On 17 April 2013, a shipment of MOX nuclear fuel to Japan left the port of Cherbourg in northern France, for the first time since the Fukushima disaster, destined for Takahama nuclear plant. MOX fuel contains around 7% plutonium.[3]

Court decision forbids restart[edit]

As of 16 April 2015, the Takahama reactors were ordered to remain offline by a Japanese court, which cited continued safety concerns. The Fukui District Court rejected a "stay" on its original ruling that, despite approval to restart the plants from Japan's governmental Nuclear Regulation Authority (an agency formed in 2012,) approval guidelines issued by the agency were "lacking in rationality" and "too loose." The Fukui Court issued a similar injunction against the restart of Oi units 3&4 in May, 2014. Former Tokyo high court judge and current Chou Law School Professor Jun Masuda criticized Fukui Judge Hideaki Higuchi, who headed the court panel, “It seems the judge has already had the idea of demanding absolute safety from the beginning. Judges are not experts on nuclear power plants, so it is imperative that they humbly pay attention to scientific knowledge. I doubt the presiding judge took that into consideration.” Japan News (Yomiuri Shimbun) also criticized the Fukui decision, “We have no choice but to call it an irrational decision,” and, “Such a stance seeking zero risk is unrealistic.” An appeal by Kansai Electric Company was rejected by the same court in May, 2015.[4]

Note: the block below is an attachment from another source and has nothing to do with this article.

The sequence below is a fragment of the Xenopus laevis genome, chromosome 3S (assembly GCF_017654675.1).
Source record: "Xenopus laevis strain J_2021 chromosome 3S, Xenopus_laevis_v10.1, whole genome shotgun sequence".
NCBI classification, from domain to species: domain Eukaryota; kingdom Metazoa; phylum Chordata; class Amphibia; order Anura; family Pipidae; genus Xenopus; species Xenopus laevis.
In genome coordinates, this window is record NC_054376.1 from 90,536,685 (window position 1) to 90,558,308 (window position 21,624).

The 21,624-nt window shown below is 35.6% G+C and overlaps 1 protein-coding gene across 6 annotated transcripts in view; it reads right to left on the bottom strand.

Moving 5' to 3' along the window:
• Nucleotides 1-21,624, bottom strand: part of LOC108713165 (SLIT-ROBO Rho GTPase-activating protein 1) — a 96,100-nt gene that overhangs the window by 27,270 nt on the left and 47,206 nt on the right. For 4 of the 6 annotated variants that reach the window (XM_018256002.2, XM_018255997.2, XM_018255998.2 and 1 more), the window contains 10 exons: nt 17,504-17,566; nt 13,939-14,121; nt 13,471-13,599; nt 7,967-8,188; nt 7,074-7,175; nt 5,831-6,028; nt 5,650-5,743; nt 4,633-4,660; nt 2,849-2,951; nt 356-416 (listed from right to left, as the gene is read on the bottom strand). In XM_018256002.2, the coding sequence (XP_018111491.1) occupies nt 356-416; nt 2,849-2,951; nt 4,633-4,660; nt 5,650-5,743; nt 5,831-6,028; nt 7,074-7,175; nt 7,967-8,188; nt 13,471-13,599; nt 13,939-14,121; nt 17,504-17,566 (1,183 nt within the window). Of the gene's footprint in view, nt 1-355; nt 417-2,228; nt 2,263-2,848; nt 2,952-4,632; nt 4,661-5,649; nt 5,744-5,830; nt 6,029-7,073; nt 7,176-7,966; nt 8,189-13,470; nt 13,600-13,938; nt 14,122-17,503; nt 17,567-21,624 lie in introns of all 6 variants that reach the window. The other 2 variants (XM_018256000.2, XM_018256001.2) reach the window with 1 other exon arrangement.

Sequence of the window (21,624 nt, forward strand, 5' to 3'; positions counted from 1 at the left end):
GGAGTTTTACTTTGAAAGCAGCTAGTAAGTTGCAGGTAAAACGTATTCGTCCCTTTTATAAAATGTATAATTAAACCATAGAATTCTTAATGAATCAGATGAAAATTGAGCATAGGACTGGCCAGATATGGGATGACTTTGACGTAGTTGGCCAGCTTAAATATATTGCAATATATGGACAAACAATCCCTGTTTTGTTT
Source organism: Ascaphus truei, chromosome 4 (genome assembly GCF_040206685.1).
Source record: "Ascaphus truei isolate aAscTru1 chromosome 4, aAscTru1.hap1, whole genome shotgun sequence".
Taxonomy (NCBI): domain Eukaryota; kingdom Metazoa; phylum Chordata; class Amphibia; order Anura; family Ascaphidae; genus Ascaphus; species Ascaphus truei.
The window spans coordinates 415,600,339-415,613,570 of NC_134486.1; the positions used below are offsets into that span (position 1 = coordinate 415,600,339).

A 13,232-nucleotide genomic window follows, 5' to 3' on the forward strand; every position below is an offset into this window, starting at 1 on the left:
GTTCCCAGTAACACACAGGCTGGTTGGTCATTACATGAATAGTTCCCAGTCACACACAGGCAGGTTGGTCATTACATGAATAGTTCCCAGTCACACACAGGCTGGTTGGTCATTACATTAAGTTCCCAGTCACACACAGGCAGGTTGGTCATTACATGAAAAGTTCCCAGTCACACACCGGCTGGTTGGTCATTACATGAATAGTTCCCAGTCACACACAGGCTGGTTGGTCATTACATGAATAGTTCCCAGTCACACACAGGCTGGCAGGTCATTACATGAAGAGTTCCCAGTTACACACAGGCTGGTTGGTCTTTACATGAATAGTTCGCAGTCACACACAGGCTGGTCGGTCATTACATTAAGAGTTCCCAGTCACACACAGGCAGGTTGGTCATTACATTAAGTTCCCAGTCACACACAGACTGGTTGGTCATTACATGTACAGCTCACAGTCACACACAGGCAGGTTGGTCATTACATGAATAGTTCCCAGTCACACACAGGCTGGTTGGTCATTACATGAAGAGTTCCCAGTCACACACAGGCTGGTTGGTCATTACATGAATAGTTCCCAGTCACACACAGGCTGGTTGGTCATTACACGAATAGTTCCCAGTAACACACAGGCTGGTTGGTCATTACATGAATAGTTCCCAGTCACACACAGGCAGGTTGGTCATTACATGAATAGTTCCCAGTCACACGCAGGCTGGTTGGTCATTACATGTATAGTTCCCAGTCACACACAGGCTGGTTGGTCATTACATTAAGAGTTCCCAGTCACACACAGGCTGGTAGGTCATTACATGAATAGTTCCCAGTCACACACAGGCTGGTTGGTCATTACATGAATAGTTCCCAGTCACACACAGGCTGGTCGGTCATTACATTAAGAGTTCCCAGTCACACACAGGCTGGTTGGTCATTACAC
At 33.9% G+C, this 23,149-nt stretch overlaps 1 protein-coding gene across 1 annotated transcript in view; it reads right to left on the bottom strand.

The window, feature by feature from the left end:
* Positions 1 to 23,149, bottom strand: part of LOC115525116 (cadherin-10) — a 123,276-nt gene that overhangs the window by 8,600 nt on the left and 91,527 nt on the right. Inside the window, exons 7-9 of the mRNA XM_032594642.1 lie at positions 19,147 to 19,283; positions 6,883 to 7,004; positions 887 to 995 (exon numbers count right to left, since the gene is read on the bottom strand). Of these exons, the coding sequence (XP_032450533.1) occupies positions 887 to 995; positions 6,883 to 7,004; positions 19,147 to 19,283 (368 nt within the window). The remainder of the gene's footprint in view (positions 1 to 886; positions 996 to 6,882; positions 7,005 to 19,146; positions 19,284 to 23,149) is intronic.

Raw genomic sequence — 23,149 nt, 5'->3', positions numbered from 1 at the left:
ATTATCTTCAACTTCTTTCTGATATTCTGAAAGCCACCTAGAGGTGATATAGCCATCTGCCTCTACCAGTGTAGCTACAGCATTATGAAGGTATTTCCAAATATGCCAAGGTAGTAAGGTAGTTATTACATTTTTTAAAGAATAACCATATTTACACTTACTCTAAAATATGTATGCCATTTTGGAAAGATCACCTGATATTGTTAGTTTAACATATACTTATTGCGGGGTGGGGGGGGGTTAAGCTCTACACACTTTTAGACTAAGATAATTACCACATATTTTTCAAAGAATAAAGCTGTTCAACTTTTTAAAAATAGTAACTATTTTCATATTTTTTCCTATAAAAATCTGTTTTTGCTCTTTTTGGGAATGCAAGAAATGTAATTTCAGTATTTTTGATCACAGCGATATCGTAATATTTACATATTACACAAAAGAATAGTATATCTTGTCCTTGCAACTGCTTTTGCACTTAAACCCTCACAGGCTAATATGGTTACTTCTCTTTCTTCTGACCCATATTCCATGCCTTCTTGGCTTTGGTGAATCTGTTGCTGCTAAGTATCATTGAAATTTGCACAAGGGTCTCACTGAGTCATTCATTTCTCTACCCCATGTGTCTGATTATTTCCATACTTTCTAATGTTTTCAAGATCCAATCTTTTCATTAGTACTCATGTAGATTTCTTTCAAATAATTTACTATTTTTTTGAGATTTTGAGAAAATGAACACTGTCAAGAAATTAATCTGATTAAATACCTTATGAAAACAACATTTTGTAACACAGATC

Restarting and shutdowns[edit]

Unit 3 was restarted on 29 January 2016[5] and Unit 4 on 27 February 2016.[6] However, on 29 February 2016, after three days of operation, the unit was shut down one second after it started generating power.[7] The cause was stated to be a "main transformer/generator internal failure."[8]

On 9 March 2016, the Otsu district court in Shiga prefecture issued an injunction to halt operation of Unit 3 and Unit 4, citing the concerns of local residents. Unit 3 was therefore shutdown on 10 March 2016.[9][8]

License extensions and latest restarts[edit]

On 28 March 2017, the Osaka High Court (one of eight high courts in Japan, each with jurisdiction over one of eight territories), canceled the injunction from the district court.[10]